He left the band in 1964, tired of the monotony, but not before recording their two-part single, "Testify."

He joined Little Richard's backing band and recorded "I Don't Know What You Got (But It's Got Me)" with him in 1965. While in Hollywood, Jimi ended up recording two tracks with singer Rosa Lee Brooks; "My Diary" and "Utee." That same year, he made his first televised appearance playing on Nashville's "Channel 5 Night Train." In the same month, he was booted from Little Richard's band for butting heads over showboating, among other things.

Hendrix returned to the Isley Brothers' band for a short while and recorded with them once more before moving on to an R&B band by the name of "Curtis Knight and the Squires." He recorded with this band as well as King Curtis at the time.

Come 1966, Jimi was ready for more changes and decided to form a band of his own.

Rise to Stardom

Hendrix created his own band, "Jimmy James and the Blue Flames," in Greenwich Village, NY.

The band landed a few residencies at local clubs and saw minor success. However, it was a chance introduction to former "Animals" member Chas Chandler who'd taken an interest in managing artists, that catapulted Jimi to true stardom. Chas took Jimi to London and helped him build his soon-to-be-famous band, "the Jimi Hendrix Experience."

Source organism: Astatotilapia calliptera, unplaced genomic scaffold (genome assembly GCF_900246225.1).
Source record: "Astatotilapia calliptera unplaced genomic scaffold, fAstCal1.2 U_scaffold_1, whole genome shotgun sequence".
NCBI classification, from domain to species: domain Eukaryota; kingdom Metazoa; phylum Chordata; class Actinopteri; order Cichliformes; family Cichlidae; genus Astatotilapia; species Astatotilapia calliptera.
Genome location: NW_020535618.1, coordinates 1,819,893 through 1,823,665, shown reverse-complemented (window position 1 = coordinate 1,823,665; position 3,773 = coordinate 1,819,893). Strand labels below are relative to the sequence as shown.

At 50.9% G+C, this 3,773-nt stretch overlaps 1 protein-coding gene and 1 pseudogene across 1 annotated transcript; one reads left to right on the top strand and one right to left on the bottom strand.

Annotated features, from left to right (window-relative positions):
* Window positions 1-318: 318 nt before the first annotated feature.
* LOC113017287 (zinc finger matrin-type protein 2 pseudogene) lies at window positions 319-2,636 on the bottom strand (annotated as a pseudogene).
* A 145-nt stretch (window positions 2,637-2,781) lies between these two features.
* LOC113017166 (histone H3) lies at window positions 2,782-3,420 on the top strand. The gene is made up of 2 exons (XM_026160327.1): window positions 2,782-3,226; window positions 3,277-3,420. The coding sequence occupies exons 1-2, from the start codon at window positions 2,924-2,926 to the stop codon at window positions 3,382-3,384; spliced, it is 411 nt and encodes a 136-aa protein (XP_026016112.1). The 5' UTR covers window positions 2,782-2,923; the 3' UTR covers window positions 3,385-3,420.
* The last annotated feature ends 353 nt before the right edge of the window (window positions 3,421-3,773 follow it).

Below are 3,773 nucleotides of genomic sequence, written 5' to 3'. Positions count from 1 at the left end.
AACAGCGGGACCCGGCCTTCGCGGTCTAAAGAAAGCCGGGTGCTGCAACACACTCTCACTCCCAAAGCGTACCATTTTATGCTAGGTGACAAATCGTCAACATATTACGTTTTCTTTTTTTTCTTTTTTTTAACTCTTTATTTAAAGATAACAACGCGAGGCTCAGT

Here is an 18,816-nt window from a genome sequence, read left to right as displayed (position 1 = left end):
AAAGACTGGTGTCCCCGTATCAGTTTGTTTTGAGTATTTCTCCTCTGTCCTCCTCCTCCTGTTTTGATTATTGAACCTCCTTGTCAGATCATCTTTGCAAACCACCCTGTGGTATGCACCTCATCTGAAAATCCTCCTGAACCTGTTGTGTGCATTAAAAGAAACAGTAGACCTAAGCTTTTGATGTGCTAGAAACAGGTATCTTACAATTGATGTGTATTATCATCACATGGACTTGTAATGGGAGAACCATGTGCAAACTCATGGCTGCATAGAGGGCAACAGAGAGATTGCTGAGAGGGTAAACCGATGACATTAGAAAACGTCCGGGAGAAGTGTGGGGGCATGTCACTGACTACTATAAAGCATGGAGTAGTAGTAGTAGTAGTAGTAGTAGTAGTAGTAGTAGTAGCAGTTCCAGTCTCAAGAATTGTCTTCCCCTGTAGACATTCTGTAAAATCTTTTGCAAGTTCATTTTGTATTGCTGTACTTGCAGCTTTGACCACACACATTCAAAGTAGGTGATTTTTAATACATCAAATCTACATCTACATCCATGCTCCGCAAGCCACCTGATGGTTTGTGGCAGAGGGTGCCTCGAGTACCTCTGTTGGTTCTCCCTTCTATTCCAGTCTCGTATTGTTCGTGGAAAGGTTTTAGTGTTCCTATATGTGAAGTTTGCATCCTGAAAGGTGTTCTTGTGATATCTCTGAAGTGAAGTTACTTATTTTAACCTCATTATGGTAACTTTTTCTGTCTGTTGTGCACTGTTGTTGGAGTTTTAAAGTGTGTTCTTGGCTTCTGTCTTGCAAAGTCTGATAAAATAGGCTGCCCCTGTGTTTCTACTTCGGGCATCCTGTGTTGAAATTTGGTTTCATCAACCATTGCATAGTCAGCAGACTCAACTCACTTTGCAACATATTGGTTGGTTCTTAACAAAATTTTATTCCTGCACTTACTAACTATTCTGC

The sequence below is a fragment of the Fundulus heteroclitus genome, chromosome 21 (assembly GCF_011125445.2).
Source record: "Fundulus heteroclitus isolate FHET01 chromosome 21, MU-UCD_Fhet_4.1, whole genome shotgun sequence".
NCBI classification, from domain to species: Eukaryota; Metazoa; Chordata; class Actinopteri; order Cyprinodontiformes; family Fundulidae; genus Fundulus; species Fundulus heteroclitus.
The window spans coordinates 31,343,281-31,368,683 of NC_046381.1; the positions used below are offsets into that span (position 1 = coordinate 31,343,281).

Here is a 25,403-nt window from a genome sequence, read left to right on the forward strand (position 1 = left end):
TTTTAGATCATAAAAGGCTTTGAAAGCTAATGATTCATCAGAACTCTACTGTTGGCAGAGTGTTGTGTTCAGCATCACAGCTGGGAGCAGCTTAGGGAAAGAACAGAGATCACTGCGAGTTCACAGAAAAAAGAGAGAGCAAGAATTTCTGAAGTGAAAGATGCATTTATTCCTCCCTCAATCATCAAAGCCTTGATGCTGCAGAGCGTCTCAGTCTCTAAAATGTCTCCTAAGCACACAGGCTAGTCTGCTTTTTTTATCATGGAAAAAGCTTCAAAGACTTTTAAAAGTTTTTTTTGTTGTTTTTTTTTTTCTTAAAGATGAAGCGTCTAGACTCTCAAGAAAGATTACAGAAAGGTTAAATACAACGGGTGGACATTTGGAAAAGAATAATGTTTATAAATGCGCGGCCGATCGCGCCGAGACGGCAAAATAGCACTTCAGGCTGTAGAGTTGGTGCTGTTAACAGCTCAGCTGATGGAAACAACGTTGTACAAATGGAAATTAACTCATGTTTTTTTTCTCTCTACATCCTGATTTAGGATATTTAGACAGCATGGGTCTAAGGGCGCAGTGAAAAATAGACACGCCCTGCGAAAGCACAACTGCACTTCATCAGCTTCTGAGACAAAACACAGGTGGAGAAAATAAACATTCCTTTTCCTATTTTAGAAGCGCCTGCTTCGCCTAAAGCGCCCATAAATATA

Partnered with drummer Mitch Mitchell and bassist Noel Redding, Jimi would soon see a level of success that had, up to that point, eluded him.

The band's first show was played as Johnny Hallyday's supporting act in France at the Novelty in Evreux. Later that year, the band would be signed to Track Records. "Hey Joe" and "Stone Free" were recorded that same year, the former of which peaked at 6 on the UK charts. 1967 saw songs like "Purple Haze" and "The Wind Cries Mary" recorded to great success.

That same year, Hendrix would give one of his most memorable performances, in which he set his guitar on fire, at the London Astoria. He'd do the same once more at the Monterey Pop Festival.

'67 also saw the release of Jimi's band's first full-length album, "Are You Experienced?" which featured an eclectic mix of influences and peaked at number 2 on the charts. Another album followed shortly thereafter; "Axis: Bold as Love" to little fanfare. Then another, "Electric Ladyland", in 1968, which went on to be considered Hendrix's greatest album. The album included his only US top 40 song, a cover of Bob Dylan's "All Along the Watchtower."